Every time I think of Bandage, I’m always awed by the fact that there is a 12 year age gap between the eldest and youngest members, because their music never feels like there’s a clash of ideas. Even in the performance aspect, all the members feel so mature and professional that it’s hard to believe that everyone is technically at different points in their lives.

Their latest release, “Coloring The Life” showcases the group’s maturity, with the track and MV feeling very reminiscent of a coming-of-age film. The MV opens with Chansol walking through a path in the forest with his guitar, while the rest of the members are in a house writing music, sharing ideas, and taking care of the dozens of plants in the household. The MV is soft, idyllic, and filled with lush greenery, enabling the listener to feel relaxed and calm. There are no twists or crazy story plots, but rather just four guys hanging out, and making music together.

Some of the elements that enable the MV to resemble a classic film include the use of newtro furniture (essentially retro items that have been polished to look more contemporary), as well as the use of slow pans and zoom ins on certain items, such as the compass Chansol uses to find his way to the house. The utilization of newtro furniture and clutter objects creates a cozy atmosphere in the space, allowing the space to seem as if it has been used and occupied for a long time, emphasizing the idea that the members are close enough to be brothers — a trope that is commonly found in most coming-of-age films.

Subtle camerawork is employed, and is most noticeable during the scenes where the members are passing around a music score. We first see the score when Hyeongbin is sitting at the piano, where the camera moves with his hand going towards the score. We see it again when Hyeongbin interacts with Kyoungyoon, with the camera following the score being passed from one to the other. After that, the camera focuses on Hyunbin before panning slightly to the left to show that he is talking to Kyoungyoon, and lastly pans down and brings our focus to the music score that is in Hyunbin’s hands.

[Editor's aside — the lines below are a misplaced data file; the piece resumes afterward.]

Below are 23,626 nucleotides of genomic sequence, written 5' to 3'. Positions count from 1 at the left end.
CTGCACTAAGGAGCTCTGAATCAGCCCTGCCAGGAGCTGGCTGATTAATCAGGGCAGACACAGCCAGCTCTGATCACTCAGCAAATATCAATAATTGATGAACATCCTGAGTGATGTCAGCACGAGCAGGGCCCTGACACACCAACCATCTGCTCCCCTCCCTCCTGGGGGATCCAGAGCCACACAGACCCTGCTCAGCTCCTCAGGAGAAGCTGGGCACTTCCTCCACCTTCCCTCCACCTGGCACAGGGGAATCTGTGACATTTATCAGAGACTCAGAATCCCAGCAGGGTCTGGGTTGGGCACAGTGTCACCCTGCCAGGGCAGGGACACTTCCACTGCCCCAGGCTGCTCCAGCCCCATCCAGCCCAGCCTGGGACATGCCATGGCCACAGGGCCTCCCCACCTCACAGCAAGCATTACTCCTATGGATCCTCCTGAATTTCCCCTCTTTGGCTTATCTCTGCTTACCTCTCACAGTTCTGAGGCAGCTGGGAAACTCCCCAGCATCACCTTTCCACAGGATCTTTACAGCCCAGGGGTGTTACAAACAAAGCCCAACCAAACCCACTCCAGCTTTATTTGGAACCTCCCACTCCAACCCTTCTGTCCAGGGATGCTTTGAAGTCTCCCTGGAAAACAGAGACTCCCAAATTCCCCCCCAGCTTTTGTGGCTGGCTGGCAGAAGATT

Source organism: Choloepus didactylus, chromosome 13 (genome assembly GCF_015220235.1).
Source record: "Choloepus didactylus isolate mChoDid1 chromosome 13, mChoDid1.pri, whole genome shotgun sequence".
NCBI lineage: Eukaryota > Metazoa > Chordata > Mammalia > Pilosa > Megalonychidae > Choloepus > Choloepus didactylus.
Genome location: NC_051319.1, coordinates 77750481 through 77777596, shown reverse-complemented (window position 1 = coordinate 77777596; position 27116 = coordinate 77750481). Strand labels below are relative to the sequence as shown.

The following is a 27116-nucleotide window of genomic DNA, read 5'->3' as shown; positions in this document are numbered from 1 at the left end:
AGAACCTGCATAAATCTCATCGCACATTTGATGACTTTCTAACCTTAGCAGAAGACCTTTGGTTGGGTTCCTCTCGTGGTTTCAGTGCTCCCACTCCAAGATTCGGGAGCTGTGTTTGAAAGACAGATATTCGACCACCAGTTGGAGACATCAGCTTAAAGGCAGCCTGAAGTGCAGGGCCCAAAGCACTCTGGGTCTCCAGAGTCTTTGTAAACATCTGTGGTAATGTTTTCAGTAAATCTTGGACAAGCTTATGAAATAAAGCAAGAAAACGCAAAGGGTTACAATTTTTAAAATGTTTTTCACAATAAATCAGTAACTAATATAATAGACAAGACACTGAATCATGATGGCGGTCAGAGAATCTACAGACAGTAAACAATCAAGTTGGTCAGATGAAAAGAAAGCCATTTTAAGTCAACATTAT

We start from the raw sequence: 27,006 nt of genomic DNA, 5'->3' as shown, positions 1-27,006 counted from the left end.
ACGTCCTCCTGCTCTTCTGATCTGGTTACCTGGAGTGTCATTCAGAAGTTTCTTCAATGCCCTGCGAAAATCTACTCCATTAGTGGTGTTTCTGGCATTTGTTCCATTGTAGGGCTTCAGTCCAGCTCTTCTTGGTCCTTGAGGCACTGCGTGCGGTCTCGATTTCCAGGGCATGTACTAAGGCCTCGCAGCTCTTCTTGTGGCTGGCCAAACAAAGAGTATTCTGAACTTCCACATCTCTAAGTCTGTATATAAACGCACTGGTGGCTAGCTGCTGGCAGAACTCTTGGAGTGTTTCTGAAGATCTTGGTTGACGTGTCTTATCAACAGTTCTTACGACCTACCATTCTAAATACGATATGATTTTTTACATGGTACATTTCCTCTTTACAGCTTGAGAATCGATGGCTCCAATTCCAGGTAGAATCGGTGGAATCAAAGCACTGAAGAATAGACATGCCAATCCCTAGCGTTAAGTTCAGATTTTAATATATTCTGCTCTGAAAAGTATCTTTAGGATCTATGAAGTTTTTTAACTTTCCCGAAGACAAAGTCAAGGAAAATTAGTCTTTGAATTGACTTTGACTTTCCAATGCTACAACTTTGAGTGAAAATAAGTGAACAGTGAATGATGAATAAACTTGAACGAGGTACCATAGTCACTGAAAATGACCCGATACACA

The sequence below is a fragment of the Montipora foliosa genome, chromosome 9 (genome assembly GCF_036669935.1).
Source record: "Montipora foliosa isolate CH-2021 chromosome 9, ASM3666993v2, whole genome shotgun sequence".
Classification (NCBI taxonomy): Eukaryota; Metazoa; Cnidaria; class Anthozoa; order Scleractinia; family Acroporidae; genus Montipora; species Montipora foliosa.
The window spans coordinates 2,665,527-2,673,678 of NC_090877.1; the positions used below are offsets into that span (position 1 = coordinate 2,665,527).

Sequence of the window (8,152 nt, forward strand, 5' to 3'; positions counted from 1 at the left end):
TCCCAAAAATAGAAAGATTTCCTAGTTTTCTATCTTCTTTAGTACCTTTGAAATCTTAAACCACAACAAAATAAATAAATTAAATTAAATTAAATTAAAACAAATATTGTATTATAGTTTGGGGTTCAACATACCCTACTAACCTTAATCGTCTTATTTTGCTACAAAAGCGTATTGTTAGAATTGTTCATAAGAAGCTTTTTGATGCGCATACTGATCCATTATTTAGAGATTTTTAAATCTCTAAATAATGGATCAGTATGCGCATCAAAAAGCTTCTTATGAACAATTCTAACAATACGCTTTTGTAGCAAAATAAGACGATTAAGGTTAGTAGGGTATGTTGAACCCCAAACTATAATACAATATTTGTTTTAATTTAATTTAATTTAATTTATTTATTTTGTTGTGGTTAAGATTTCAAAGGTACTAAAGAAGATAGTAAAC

The last exchange is seen between Hyunbin and Chansol, where we follow the score as it is being passed to Chansol, and once Chansol receives it, the camera pans out to reveal all the band members in the same space together, almost as if to say that they are ready to perform. The shot after that immediately shows the band performing together, and with this narrative, viewers are given the impression that this is a band that communicates and shares their ideas with each other, hence dispelling any thoughts of the members being distant with each other.

The combination of such aesthetics and camerawork with the song makes viewers feel a lot closer to the band, especially since we are going through a journey with the members. Whether it’s watching the leader find his way to the house through the forest, or the members collaborating to write a new song, we are experiencing these moments with them. The song also becomes part of the narrative with the way it is timed according to the visuals. The band performs the chorus after Chansol receives the score, therefore the viewers feel a sense of achievement because the song is the end product of the journey.